Each cook top has its own quirks. The speed of induction and sluggishness of electric cook tops can affect the performance of the pressure cooker. Here’s how to get the best from your pressure cooker in any situation.
The dirty little secret of the “industry” is…
… that most pressure cooker recipes, and timing charts, are written for pressure cookers working under ideal conditions. Immediate heat, immediate and precise temperature control and an average predicted time for the cooker to reach pressure. In other words, they are written for pressure cookers on gas cook tops.
A reader poll taken earlier this month, revealed that over half (54%) use their pressure cookers on a gas cook top; 18% used electric and only 5% induction cook tops; about a quarter (23%) use electric pressure cookers so there’s no worry of sabotage in their kitchens!
Here are the adjustments that need to be made for pressure cooking according to the type of cook top that’s being used.
Electric and Halogen Cook Tops
Although halogen cook tops heat-up in seconds and turn off immediately, their ceramic cover does not, leaving the cookware heated by it in similar conditions as an electric coil or element: slow to heat and slow to cool – compared to gas. These are both important considerations since a pressure cooker is brought to pressure at maximum heat, and then when it reaches pressure the mechanism expects the cook to immediately turn the heat down to the lowest heat the cooker requires to maintain pressure. Not doing this could result in scorched food, or worse, the secondary pressure release valve to kick-in (which releases large plumes of vapor) to stop the pressure form building further than the cooker’s design can safely handle.
Solution: Do the switcharoo! While bringing your cooker to pressure on the largest burner, turn on a smaller burner at lower heat. When the cooker reaches pressure, gently move it from the large hot burner to the smaller low pre-heated burner and begin counting the pressure cooking time.
Induction Cook Tops
Induction cook tops can bring a cooker up to pressure 60% faster than gas – that’s in just 4 1/2 minutes instead of 11 starting with a “cold” cooker.1 The contents can boil, generate vapor, and bring the cooker pressure even before the the lid is hot!2 Once the “heat” is turned off pressure cookers on induction burners cool down 20% faster than gas (9 minutes instead of 11 – in our tests) . The mechanics and efficiency of induction cooking reduce the heat transferred to the sides and top of the cooker and concentrate it in the base. Less overall time to pressure and a smaller area of residual heat to continue cooking during natural release translates into undercooked food.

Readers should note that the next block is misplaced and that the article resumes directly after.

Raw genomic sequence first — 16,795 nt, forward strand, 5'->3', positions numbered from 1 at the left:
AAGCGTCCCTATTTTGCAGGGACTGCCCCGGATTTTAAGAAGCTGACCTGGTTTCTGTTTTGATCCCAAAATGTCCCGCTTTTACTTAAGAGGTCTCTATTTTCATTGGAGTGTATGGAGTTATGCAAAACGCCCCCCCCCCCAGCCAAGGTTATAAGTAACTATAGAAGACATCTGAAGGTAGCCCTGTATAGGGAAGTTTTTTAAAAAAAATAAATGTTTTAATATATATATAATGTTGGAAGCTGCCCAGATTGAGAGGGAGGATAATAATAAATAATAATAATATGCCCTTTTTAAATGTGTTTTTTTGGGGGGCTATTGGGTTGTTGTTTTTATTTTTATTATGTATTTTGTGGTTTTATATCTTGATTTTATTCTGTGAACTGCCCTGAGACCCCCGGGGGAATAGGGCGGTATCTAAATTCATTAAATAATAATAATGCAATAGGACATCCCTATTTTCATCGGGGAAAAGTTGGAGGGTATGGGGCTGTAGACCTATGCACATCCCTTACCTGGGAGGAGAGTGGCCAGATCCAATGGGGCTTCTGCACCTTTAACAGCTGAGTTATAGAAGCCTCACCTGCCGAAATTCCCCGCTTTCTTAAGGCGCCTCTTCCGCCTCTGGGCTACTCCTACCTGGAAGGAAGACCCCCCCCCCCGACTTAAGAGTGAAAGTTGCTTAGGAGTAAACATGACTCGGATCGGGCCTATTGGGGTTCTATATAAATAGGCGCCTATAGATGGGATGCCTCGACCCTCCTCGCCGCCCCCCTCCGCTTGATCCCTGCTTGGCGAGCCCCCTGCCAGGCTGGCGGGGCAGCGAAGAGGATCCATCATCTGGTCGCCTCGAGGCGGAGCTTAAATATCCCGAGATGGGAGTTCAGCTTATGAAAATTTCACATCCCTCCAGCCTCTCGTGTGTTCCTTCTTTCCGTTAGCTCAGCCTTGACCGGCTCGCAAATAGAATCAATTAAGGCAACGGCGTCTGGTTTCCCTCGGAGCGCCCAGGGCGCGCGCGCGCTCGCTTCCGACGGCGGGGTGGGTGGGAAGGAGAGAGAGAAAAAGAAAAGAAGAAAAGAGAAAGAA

Solution: Increase the recommended pressure cooking time 2 to 3 minutes for a recipe that begins in a “cold cooker” and 1 minute for a recipe that begins in a pre-heated cooker (for example, a recipe that begins with sauteed onions). Instead, if the recipe indicates the cooker be opened with Natural Release (which uses residual heat), increase the total recommended pressure cooking time by 5 minutes . Don’t worry, your induction burner is still faster than cooking on gas since there is virtually no waiting for the cooker to come to pressure with induction.
Gas Cook Tops
For gas cook tops there is not need to take any additional steps. Simply follow recipe directions and recommended cooking times as given.
Your pressure cooker is not being sabotaged by your gas cook top!
- The 7 DO’s and DON’Ts of Pressure Cooking with Induction
- My Favorite Time-Cutting Gadgets and Tips on using, storing and cleaning them! – for induction burner buying tips.
I’m not sure you have the physics right for cooking on induction. Sidewall heating, for a stockpot type pot (like a pressure cooker) is pretty minimal for thin liquids. For thick liquids it can become an issue, and clad sidewalls can help. This is true for both pressure cooking and regular cooking. See reference below.
When the cooker is under pressure, the internal contents are, for pretty much any liquid, at temperature. For thick liquids the bottom will be higher temp, but the top is still at temp, or you wouldn’t be at pressure. So if the cooking is in 3 phases — coming up to pressure, cooking at pressure, and while cooling down, my experience (gas and induction) has been:
1. You are right about induction heating faster, leading for the need for additional time in another phase; this is also true in moving from less powerful gas stoves to more powerful ones.
2. If the time at pressure is the same, the cooking done is the same – Boyle’s law.
3. The cool down phase will also vary, with induction keeping less heat than gas, which keeps less heat than resistive electric. But the heat capacity of the thin sidewall really has nothing to do with this.
However, for the pressure cookers I’ve used, the variation in #3 also depends a lot on the pressure cooker. My fissler cooker with essentially no vapor leakage comes down MUCH slower than my old “steady steam” pressure cooker (Fagor). The difference in cool down time for different cookers is much greater than the difference between gas and induction.
My conclusion is that:
1. Cook times need to be adjusted for many things, including altitude, heat source, and cooker. I need a feel for the equipment to fine tune it through trial and error. I’ve not found the need to make big adjustments for faster boiling on induction.
2. You do need to be attentive to what you’re cooking. Viscous liquids should be heated more slowly to prevent burning. This is true for any heat source, but more pronounced on induction. But for thin liquids (i.e. beans in water), there’s no harm in turning the induction stovetop all the way up. You’ll need to adjust your cook time a little, but you can finish faster.